The US non-farm data for May is coming tonight! How will the Feds interest rate cut prospects play out?

Zhitong Finance APP learned that the US non-farm payrolls report for May will hit on Friday. Investors will use this latest employment data to judge whether the Federal Reserve will ease monetary policy. Economists surveyed by Dow Jones expect that the US non-farm payrolls will increase by 190,000 in May, a slight increase from 175,000 in April. In addition, the market will pay close attention to wage data. Economists expect that the average hourly wage in the United States will increase by 3.9% year-on-year and 0.3% month-on-month in May.

Other employment indicators released this week show that the US labor market has cooled. The number of JOLTs job vacancies in the United States fell to about 8.06 million in April, the lowest level in more than three years, lower than the revised 8.36 million in March and the expectations of all economists. The US ADP, known as the "small non-farm", added 152,000 jobs in May, less than 192,000 in April and the market expectation of 175,000. The number of initial jobless claims in the United States in the week ending June 1 was 229,000, slightly higher than the previous value of 219,000 and the market expectation of 220,000.

"The May U.S. nonfarm payrolls report is now particularly important. A weaker reading (less than 175,000 new nonfarm payrolls and an unemployment rate of 4% or higher) would be the last piece of evidence that the slowdown will continue," Citigroup economist Andrew Hollenhorst said in a note. "On the other hand, an unexpectedly strong jobs report would reinforce the view that the Fed has no need to rush to cut rates, which would push up Treasury yields."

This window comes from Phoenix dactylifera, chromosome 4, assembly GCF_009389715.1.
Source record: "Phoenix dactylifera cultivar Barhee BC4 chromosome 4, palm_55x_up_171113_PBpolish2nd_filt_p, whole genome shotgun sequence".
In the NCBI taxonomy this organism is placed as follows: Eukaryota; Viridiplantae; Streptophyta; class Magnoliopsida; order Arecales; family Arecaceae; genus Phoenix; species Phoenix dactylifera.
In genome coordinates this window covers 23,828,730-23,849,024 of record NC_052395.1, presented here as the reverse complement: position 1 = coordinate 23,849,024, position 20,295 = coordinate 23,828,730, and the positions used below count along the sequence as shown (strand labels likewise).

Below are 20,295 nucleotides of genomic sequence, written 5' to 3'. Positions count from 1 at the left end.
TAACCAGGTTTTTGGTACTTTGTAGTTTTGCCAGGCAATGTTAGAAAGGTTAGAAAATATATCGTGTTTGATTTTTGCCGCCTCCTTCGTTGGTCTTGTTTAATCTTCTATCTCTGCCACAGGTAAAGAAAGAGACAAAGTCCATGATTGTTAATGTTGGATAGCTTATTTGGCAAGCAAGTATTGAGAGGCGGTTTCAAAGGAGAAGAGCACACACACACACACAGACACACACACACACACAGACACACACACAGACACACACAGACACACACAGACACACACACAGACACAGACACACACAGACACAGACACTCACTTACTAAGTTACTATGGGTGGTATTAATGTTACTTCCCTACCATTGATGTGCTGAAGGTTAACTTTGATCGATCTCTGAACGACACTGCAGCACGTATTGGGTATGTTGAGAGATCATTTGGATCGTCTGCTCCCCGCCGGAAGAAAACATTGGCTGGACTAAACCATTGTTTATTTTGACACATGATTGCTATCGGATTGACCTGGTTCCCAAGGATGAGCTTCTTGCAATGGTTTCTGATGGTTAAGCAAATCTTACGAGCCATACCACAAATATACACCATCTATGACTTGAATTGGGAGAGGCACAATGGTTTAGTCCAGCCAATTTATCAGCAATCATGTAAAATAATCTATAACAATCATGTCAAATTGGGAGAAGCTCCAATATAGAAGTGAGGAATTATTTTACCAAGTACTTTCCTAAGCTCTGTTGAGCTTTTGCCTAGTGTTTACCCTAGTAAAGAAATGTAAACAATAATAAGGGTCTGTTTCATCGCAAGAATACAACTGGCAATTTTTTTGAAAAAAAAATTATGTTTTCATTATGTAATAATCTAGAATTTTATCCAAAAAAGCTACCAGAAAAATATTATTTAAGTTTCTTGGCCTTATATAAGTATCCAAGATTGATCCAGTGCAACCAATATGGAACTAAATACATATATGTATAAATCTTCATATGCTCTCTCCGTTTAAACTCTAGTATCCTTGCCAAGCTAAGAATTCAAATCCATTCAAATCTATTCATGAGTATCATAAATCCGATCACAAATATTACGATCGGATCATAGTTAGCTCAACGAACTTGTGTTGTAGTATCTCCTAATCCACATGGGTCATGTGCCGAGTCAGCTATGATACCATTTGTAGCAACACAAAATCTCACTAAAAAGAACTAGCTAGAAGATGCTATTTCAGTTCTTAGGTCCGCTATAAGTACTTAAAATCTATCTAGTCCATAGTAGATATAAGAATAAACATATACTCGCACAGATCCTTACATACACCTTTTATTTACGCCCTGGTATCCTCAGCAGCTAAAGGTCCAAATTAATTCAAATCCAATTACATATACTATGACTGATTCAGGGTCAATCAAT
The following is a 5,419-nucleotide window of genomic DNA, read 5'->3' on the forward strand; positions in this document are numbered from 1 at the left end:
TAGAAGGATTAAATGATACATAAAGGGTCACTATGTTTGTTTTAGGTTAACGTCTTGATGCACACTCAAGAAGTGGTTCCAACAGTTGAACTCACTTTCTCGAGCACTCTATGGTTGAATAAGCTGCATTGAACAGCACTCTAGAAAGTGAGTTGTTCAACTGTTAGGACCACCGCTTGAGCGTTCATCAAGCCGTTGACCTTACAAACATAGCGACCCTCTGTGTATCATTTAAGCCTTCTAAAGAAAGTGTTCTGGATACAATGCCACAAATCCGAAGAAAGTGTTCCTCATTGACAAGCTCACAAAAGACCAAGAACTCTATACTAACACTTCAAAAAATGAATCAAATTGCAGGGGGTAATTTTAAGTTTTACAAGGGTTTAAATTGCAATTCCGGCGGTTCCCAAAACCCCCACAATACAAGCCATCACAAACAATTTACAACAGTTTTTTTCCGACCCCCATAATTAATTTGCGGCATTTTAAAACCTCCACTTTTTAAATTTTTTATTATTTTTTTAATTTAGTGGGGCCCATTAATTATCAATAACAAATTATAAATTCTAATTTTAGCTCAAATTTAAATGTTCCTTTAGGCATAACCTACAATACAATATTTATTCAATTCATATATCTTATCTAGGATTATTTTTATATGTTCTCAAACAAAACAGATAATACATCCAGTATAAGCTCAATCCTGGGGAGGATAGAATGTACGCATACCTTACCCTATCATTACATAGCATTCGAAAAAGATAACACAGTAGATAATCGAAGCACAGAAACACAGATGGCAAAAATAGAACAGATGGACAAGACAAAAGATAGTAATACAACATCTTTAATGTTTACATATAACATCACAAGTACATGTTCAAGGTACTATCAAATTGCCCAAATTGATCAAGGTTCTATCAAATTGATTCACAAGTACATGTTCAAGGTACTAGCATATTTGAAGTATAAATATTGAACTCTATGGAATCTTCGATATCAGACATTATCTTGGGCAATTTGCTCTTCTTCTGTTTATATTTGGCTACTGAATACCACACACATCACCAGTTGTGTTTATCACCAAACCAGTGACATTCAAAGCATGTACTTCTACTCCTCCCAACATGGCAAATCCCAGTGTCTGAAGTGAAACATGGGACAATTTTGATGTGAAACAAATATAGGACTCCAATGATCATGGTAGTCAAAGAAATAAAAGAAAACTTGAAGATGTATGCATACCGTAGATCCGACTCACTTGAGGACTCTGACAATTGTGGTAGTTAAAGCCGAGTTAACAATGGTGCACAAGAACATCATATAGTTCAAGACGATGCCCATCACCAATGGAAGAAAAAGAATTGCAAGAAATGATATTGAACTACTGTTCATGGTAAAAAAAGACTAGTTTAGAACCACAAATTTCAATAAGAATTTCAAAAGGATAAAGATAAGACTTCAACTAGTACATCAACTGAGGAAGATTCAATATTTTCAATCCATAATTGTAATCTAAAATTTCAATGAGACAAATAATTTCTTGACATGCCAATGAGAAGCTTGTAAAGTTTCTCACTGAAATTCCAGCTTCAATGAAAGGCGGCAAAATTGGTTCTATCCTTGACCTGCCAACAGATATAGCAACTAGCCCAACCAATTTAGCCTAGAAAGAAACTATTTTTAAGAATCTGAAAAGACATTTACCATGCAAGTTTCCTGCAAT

Citigroup expects the U.S. nonfarm payrolls to increase by just 140,000 in May and the unemployment rate to reach 4% for the first time since January 2022. If the data released on Friday is in line with Citigroup's expectations, this could give the Fed an impetus to cut rates earlier than the market expects.

The market currently believes that the Fed will cut interest rates for the first time in September and once more in December. Citigroup's view on the job market outlook is below the market consensus, and its view on rate cuts is also the most divergent from the Wall Street consensus so far. The bank expects the Fed to start cutting interest rates in July and continue to cut interest rates four times before the end of the year.

Goldman Sachs expects the U.S. nonfarm payrolls to increase by 160,000 in May, also below market expectations, as the bank believes that seasonal adjustments have suppressed job growth. On the issue of wages, Goldman Sachs' views are basically consistent with the market, believing that wage increases will remain at a level inconsistent with the Federal Reserve's 2% inflation target.